Last week, I watched the film I Hope They Serve Beer in Hell, which is based on a book of the same name. I had wanted to see this film in theaters, but it only played in one theater in Portland last year, and that theater required a long bus ride to a suburban shopping center. I'm not a fan of suburbia, so I avoid it as much as possible. I knew the film would be on DVD eventually, so I could wait.
I had bought the book a couple years ago. I had never heard of the author (a blogger named Tucker Max who supposedly got famous by blogging about his sexual exploits) but the book intrigued me enough to buy it. He recounts a lot of his sexual experiences with hundreds of ladies and as I read the book, I was shocked that there are a lot of ladies out there who don't seem to mind being used by this hopeless cad, then written about and made fun of online. Dang, some ladies have self esteem issues! And this cad makes it harder for the next guy, who likely has to deal with the emotional fallout of his misogynistic behaviours.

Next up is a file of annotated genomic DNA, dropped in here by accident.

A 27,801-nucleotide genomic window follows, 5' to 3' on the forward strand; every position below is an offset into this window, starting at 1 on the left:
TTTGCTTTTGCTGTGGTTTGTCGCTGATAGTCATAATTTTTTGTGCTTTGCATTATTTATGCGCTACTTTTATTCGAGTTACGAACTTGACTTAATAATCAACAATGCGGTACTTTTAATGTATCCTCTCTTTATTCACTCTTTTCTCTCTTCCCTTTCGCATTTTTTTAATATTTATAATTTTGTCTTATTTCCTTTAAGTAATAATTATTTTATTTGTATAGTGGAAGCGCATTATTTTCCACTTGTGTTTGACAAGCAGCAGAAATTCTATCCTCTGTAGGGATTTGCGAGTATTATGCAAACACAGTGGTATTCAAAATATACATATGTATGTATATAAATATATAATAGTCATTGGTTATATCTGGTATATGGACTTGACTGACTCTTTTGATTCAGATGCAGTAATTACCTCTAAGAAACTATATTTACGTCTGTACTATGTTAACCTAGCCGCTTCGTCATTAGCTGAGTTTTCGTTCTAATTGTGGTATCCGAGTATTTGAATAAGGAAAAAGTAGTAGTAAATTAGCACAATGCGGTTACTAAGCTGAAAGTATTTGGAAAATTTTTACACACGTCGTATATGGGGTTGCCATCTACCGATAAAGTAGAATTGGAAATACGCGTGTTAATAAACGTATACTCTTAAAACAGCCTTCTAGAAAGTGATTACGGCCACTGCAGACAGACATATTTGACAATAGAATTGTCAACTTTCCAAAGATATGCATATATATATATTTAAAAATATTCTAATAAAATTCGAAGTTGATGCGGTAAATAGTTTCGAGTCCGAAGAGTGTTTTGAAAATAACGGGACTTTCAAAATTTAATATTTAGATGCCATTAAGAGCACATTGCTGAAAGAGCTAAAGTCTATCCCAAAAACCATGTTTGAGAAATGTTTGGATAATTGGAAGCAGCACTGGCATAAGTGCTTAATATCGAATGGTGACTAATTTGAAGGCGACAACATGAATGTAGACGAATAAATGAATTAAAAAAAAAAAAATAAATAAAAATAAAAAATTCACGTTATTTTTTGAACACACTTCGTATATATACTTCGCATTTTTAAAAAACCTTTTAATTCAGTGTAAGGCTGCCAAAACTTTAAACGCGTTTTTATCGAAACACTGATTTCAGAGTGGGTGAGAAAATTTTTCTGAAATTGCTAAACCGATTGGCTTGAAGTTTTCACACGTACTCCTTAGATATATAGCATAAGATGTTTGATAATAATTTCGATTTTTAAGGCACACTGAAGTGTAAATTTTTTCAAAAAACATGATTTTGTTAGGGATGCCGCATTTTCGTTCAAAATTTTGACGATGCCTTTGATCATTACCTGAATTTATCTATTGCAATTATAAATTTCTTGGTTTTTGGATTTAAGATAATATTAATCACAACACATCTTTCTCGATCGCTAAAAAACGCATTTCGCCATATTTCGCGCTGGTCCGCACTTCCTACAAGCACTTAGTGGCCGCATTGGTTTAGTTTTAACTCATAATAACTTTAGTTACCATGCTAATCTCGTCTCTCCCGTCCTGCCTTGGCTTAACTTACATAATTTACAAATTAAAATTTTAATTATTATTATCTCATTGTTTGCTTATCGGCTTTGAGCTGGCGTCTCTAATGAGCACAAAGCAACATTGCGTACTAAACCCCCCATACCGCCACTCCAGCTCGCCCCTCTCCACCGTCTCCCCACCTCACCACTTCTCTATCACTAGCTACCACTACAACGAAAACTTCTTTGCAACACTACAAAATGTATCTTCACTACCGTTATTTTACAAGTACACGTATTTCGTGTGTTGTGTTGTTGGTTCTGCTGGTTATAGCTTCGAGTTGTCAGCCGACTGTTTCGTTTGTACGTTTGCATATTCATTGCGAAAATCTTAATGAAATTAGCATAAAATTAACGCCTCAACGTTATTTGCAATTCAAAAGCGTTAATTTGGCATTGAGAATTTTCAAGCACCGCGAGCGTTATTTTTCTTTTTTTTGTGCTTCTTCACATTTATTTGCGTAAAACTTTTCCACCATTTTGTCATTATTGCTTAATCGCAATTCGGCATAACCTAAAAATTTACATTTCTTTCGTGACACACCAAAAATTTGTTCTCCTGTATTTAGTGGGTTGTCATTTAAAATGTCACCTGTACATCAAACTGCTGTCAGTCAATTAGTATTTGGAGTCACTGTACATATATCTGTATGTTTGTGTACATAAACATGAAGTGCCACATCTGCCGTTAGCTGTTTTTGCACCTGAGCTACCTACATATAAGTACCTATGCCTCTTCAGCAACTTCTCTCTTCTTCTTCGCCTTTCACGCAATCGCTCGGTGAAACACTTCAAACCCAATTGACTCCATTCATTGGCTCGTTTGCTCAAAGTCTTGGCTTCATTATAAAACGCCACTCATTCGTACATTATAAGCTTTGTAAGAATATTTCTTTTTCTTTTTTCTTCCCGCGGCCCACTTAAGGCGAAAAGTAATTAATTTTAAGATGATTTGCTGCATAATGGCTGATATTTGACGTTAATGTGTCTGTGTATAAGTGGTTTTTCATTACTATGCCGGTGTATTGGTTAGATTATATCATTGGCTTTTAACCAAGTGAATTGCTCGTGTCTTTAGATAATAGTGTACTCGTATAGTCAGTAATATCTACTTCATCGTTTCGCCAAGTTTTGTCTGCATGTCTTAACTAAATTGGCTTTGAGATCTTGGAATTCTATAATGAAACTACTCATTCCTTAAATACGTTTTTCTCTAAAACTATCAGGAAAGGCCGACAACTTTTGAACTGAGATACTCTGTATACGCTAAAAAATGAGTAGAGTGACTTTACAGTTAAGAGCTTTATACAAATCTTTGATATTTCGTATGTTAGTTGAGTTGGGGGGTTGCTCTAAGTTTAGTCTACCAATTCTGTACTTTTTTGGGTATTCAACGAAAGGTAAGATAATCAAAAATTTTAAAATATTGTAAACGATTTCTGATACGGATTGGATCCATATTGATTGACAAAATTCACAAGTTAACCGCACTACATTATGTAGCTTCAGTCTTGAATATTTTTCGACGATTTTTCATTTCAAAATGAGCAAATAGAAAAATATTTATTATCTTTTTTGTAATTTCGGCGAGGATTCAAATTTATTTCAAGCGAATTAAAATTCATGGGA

Feminists, for sure, would hate the book. They'd be offended by every single page. So, if you are a feminist, I don't recommend reading the book or watching the film. You'll just end up hating men even more, and think we're all like this! I can most assuredly state for the record that I am not nor are any of my friends even remotely like Tucker Max. However, as I watched the movie, I was stunned to see a character, Drew (played by Jesse Bradford), who had my sense of humour! Yikes. I love that. Throughout the film, he makes sarcastic comments to women, who end up storming off in a huff. He offends women, without meaning to do so. Its just that his sense of humour is considered too crude for the sensitive sensibilities of the fairer sex. Some of his comments have people wondering if he's a Ted Bundy-type serial killer. When one stripper yaks about things he's not interested in hearing, he remarks to her: "Less talky, more booby" (with the appropriate gestures). Hilarious!
Here's another example of Drew's brilliant wit. He tells one lady: "Oh, I'm onto your game, De Nils. Diamonds are worthless other than the value attached to them by the silly tramps you have brain washed into thinking that diamonds equal love. Guess what, sluts? Your quest for the perfect princess cut supports terrorism and genocide. Congratulations, your avarice has managed to destroy an entire continent!" That is something I've probably said (in not as many words) to a few ladies myself. I can't believe that there's actually a guy out there like me delivering the same kind of comments to materialistic ladies!